[ An audio version of the Blog will be available as a podcast soon ]

Soon, 2020 will be over. We will be looking forward to 2021 as the year of rebirth and hopefuly a new sense of normalcy. While many IT projects have stalled; the rollout of next-generation 911 networks has been progressing quietly at the State level in several areas. These new networks promise public safety some incredible new capabilities. Along with desperately needed agency interoperability, secure connections between agencies can now exist due to the Emergency Services IP network (ESINet). This new IP network not only will enable the functional elements that are North of the network (NG911 enabled Public Safety Answer Points) to ingest additional data, but simultaneously, allow the functional elements South of the network (NG911 enabled Origination Networks) to contribute additional data into the emergency chain of care. The most significant benefit of this topology is that each architectural end is able to develop at its own rate, autonomous to the others. Data will be passed ‘as-is’ wherever possible, and where not, will be converted to a interchangeable compatible format, or made available ‘by a reference URI’ retrievable over standard HTML interfaces. No more proprietary silos locking information away from any system with legitimate access privileges.


Quite simply, it means that no longer are commercial businesses And MLTS owner-operators handcuffed to the archaic and costly methodologies to provide detailed location information. The legacy design never considered device mobility, nor was it upgradable. The capabilities of technology within public safety networks have been stalled since the mid to late 80s when ANI (Automatic Number Identification) was added to the system. Like caller ID in the public network, this merely provided the calling number to the 911 telecommunicator. Armed with this new information, the ability to retrieve a billing record that was associated with that particular number was now possible. This basic functionality worked well, mostly because telephone networks were made up of non-nomadic devices, all with unique telephone numbers. However, the moment that wireless phones entered the market, that process failed miserably. The reason is that location relied on a cross-reference to a tabular database. An additional problem was that minimal capabilities were available for real-time access and updates.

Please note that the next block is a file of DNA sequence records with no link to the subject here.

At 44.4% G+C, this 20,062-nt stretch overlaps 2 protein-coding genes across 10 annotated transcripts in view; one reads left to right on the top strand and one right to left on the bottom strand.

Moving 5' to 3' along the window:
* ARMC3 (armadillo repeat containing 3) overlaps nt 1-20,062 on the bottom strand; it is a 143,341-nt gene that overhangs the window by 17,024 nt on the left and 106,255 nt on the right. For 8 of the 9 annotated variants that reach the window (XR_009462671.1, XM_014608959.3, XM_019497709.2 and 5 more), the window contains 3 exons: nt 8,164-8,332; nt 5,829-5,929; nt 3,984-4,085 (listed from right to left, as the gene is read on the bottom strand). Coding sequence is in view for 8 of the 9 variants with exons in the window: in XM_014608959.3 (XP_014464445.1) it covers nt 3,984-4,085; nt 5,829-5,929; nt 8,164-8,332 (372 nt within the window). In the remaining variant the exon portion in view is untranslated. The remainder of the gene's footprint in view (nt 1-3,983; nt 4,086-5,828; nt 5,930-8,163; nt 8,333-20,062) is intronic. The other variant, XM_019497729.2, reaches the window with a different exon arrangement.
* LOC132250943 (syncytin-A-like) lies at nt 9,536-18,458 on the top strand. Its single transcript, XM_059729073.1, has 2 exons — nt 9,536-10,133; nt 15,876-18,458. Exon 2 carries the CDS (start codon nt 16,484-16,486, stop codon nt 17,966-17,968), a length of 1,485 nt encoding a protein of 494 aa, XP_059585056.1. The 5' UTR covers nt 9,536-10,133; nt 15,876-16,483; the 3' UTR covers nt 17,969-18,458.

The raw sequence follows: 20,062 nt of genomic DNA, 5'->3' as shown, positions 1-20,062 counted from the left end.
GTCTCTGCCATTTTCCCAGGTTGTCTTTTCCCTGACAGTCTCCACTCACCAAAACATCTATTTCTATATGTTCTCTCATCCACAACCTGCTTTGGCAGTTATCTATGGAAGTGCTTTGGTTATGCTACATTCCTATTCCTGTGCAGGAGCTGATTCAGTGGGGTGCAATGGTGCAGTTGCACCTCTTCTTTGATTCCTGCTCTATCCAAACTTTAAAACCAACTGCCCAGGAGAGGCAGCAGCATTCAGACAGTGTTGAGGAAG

[ An audio version of the Blog will be available as a podcast soon ]

NG911 significantly changes that functional architecture to one where data is dynamic and IP-based. Data no longer must pre-exist at the destination prior to the emergency event. The origination network now has the ability to deliver relevant and actionable information simultaneously with the emergency event request for assistance. The next great challenge for public safety are street addresses. NG911 changes the requirement of a postal related address, by providing a better solution that is geo-spatially based. In legacy systems, the MSAG (Master Street Address Guide) is the routing directive that 911 networks and dispatch systems rely upon. The MSAG denotes where the caller is and the PSAP where the call should be routed geographically. Again, this was a practical solution when emergency calls only were generated from phones, and phones were installed at fixed addresses and assigned to a specific number. Once again technology changes like, mobility, dual service, and the device’s ability to reside in an area that may not even have a physical address make this archaic construct and method problematic at best.